I don’t remember my introduction to the mutant superhero known as the Wolverine. I met him within the pages of the Spider-man Magazine, which started in 1994, so I know it was no earlier than that. The magazine often featured other Marvel characters having adventures with Spidey, mainly members of the X-men and Avengers. Including Wolverine.
I formed a swift attachment to Wolverine because he was always sarcastic and annoyed. Teenage me was also sarcastic and annoyed most of the time, so I quickly felt a kinship to him. Yes, to a growling mutant who chomps on cigars and calls people ‘bub,’ and who is, by his own admission, the best there is at what he does, even though what he does isn’t very nice. It wasn’t long before I was choosing Wolverine over all my brother’s other action figures when he asked me to play with him.
A few years later, I learned they would make a movie about the X-men. I learned they’d cast Patrick Stewart as Professor X, which thrilled me. Then I learned they’d cast a guy named Hugh Jackman as Wolverine, which didn’t please me at all. I saw pictures of Jackman all over the internet and in magazines, and I could see just how wrong he was for the role. You see, in the comics, Wolverine is built kind of like the animal he gets his name from. He is, to quote Thomas Hobbes, “nasty, brutish, and short.” Mean as poison, with a penchant for slicing and dicing his enemies, ugly, and short. But Hugh Jackman is handsome, tall, and exudes a charming kindness and good will.
I boycotted the movie. They had cast my Wolverine all wrong, and I would not have anything to do with it. I understood Wolverine, and they didn’t. I knew he needed to be savage and snarling and ready to snap someone’s head off (either figuratively or literally) at the least provocation. That long-legged, smiling Australian could never embody my Wolverine.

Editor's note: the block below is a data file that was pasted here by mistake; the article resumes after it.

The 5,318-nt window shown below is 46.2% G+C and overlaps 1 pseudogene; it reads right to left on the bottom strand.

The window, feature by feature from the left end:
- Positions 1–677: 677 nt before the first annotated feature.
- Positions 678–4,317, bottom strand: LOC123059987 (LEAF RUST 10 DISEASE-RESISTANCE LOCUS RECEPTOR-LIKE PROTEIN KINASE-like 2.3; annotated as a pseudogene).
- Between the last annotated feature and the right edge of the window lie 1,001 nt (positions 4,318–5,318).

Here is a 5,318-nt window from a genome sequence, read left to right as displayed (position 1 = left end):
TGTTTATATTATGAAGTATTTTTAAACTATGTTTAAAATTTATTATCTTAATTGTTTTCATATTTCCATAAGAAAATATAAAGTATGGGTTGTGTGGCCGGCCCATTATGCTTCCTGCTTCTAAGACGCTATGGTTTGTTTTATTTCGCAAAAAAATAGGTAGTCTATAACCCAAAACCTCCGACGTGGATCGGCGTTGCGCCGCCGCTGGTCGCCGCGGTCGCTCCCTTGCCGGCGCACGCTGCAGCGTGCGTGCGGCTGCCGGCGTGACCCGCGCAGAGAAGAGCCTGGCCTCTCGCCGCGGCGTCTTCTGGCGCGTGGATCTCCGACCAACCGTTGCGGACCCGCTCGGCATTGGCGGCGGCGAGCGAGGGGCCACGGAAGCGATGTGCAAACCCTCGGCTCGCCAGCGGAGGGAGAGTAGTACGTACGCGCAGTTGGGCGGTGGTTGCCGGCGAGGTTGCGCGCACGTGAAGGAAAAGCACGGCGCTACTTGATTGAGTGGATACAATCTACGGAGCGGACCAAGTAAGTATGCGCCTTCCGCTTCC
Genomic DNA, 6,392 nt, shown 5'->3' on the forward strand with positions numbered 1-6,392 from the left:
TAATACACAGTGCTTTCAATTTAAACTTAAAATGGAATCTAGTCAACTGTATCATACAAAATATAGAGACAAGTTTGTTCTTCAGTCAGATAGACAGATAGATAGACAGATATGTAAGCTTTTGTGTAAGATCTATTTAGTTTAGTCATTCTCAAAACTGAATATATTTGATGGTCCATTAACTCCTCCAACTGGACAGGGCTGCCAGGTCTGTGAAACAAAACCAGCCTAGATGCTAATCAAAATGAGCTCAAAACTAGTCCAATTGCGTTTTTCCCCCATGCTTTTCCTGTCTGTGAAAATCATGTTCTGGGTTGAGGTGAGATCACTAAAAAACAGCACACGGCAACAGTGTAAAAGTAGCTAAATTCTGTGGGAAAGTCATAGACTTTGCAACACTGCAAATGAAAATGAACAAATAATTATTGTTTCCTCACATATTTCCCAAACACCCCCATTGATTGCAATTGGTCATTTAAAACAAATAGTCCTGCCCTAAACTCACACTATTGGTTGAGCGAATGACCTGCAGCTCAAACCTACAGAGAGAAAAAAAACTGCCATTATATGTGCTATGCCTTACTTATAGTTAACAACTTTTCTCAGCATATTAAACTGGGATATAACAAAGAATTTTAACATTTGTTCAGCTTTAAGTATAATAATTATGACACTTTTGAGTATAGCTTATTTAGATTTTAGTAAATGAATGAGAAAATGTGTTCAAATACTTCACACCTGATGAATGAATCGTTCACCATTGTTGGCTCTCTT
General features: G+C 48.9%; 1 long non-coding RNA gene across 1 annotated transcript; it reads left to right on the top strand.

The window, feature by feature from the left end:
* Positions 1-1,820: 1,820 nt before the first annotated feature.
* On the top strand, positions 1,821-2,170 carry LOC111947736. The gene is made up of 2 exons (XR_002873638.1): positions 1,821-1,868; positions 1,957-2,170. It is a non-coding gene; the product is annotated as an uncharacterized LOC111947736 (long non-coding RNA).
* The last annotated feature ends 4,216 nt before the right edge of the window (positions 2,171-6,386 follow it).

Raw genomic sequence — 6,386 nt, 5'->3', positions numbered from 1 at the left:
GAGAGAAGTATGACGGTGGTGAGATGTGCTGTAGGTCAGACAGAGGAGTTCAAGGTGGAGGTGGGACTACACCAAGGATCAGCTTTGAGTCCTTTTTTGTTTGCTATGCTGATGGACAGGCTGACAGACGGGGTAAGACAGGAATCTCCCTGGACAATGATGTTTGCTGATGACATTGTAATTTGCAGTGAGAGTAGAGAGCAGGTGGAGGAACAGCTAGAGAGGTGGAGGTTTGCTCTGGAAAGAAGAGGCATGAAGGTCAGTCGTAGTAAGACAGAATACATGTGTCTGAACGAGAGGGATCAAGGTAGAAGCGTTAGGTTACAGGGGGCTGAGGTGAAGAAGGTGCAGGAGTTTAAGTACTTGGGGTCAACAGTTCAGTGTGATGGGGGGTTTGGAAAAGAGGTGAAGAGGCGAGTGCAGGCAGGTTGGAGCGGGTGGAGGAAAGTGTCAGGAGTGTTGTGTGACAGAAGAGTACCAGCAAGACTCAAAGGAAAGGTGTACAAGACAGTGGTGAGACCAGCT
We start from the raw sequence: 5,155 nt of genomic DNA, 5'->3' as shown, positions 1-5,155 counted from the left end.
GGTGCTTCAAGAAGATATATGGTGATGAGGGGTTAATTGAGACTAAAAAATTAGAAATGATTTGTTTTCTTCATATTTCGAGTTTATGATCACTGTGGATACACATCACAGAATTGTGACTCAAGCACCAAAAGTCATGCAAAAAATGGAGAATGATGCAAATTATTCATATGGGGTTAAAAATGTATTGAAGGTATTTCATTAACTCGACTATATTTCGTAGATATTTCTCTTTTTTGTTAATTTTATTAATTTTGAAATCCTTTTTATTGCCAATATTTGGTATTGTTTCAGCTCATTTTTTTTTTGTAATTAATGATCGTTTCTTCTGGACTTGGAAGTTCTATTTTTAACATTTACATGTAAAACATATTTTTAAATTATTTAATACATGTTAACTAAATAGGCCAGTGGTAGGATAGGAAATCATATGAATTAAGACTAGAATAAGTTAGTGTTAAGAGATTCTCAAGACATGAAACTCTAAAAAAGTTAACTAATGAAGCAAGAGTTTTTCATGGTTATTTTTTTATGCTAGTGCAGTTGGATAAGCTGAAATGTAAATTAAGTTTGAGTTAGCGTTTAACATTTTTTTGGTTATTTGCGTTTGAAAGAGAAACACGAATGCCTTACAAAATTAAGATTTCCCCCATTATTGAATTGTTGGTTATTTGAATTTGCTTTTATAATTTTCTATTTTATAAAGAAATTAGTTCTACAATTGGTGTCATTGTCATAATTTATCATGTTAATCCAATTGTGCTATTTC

I might not have a clear recollection of the first time I read a comic with Wolverine in it, but I recall the first time I saw the movie X-men. I was on a bus with a whole lot of my fellow college students, and someone had brought their copy of the movie on VHS so we could all watch it via the bus’s spiffy VCR-and-tiny-screens technology. I decided to ignore it. My best friend told me I was being dumb and should watch until after Wolverine’s first scene. And if I hated it, then I could do my homework or whatever I’d originally planned to do.
My best friend had already seen it, and she was convinced I was being unreasonable about this whole Hugh-Jackman-could-never-be-Wolverine thing. I was tired of her telling me that, so I agreed to try it. If you’ve seen that movie, then you remember Wolverine’s introduction. He’s cage-fighting, mean as an angry tiger. He beats the snot out of his opponent with an indifferent swagger.
I was in love in a matter of seconds. By the time he popped his claws for the first time, I was ready to swallow every skeptical bit of nonsense I had previously spouted, no questions asked. Hugh Jackman and the film’s creators really did understood Wolverine, and I wanted to hug them for that.
It’s weird, though, isn’t it? That I love this baddest of all bad-boy superheroes? I don’t go around swaggering and sneering and beating up anyone who looks at me funny. I advocate no one doing that. In real life, I’m much more of a kind, smiling Hugh Jackman than an angry, snarling Wolverine. But I understand Wolverine. I understand that desire for being left the blankety-blank alone. And what I love about Wolverine the most is how he works so hard to rise above his baser instincts. Time and again, he does not walk away from the helpless. He doesn’t turn from doing what is needed just because it’s hard. He sacrifices his own desires and needs and instincts to do what needs doing.
Wolverine doesn’t want to be a hero. But he accepts that others need him to be one. Time and again, he steps up and fills that role. And that is a big part of why, whether or not he’s short, brutish, or nasty, he will always be my favorite superhero.